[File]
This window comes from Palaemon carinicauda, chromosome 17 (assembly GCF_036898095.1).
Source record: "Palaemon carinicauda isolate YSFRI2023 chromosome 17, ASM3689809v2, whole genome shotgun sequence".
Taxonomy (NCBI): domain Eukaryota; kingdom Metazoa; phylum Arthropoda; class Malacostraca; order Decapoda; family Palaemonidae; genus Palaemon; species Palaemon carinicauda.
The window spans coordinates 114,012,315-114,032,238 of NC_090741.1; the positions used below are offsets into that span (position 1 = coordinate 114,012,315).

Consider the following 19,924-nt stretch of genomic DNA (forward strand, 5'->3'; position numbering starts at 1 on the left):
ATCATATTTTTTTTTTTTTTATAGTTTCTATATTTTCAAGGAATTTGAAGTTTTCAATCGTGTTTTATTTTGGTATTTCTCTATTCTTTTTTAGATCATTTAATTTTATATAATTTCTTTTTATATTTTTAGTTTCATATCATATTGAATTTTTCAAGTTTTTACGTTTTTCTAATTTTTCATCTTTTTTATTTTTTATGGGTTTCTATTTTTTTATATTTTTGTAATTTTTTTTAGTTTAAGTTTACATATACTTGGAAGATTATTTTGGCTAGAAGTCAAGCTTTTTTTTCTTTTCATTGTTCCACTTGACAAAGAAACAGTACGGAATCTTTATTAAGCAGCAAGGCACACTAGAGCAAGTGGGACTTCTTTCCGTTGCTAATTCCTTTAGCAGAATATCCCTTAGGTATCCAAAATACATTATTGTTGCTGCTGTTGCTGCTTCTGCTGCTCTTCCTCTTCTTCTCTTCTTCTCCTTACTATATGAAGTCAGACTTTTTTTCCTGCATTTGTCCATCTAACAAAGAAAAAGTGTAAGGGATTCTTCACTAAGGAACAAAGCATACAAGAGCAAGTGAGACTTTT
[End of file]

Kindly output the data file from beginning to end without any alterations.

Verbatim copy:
This window comes from Palaemon carinicauda, chromosome 17 (assembly GCF_036898095.1).
Source record: "Palaemon carinicauda isolate YSFRI2023 chromosome 17, ASM3689809v2, whole genome shotgun sequence".
Taxonomy (NCBI): domain Eukaryota; kingdom Metazoa; phylum Arthropoda; class Malacostraca; order Decapoda; family Palaemonidae; genus Palaemon; species Palaemon carinicauda.
The window spans coordinates 114,012,315-114,032,238 of NC_090741.1; the positions used below are offsets into that span (position 1 = coordinate 114,012,315).

Consider the following 19,924-nt stretch of genomic DNA (forward strand, 5'->3'; position numbering starts at 1 on the left):
ATCATATTTTTTTTTTTTTTATAGTTTCTATATTTTCAAGGAATTTGAAGTTTTCAATCGTGTTTTATTTTGGTATTTCTCTATTCTTTTTTAGATCATTTAATTTTATATAATTTCTTTTTATATTTTTAGTTTCATATCATATTGAATTTTTCAAGTTTTTACGTTTTTCTAATTTTTCATCTTTTTTATTTTTTATGGGTTTCTATTTTTTTATATTTTTGTAATTTTTTTTAGTTTAAGTTTACATATACTTGGAAGATTATTTTGGCTAGAAGTCAAGCTTTTTTTTCTTTTCATTGTTCCACTTGACAAAGAAACAGTACGGAATCTTTATTAAGCAGCAAGGCACACTAGAGCAAGTGGGACTTCTTTCCGTTGCTAATTCCTTTAGCAGAATATCCCTTAGGTATCCAAAATACATTATTGTTGCTGCTGTTGCTGCTTCTGCTGCTCTTCCTCTTCTTCTCTTCTTCTCCTTACTATATGAAGTCAGACTTTTTTTCCTGCATTTGTCCATCTAACAAAGAAAAAGTGTAAGGGATTCTTCACTAAGGAACAAAGCATACAAGAGCAAGTGAGACTTTT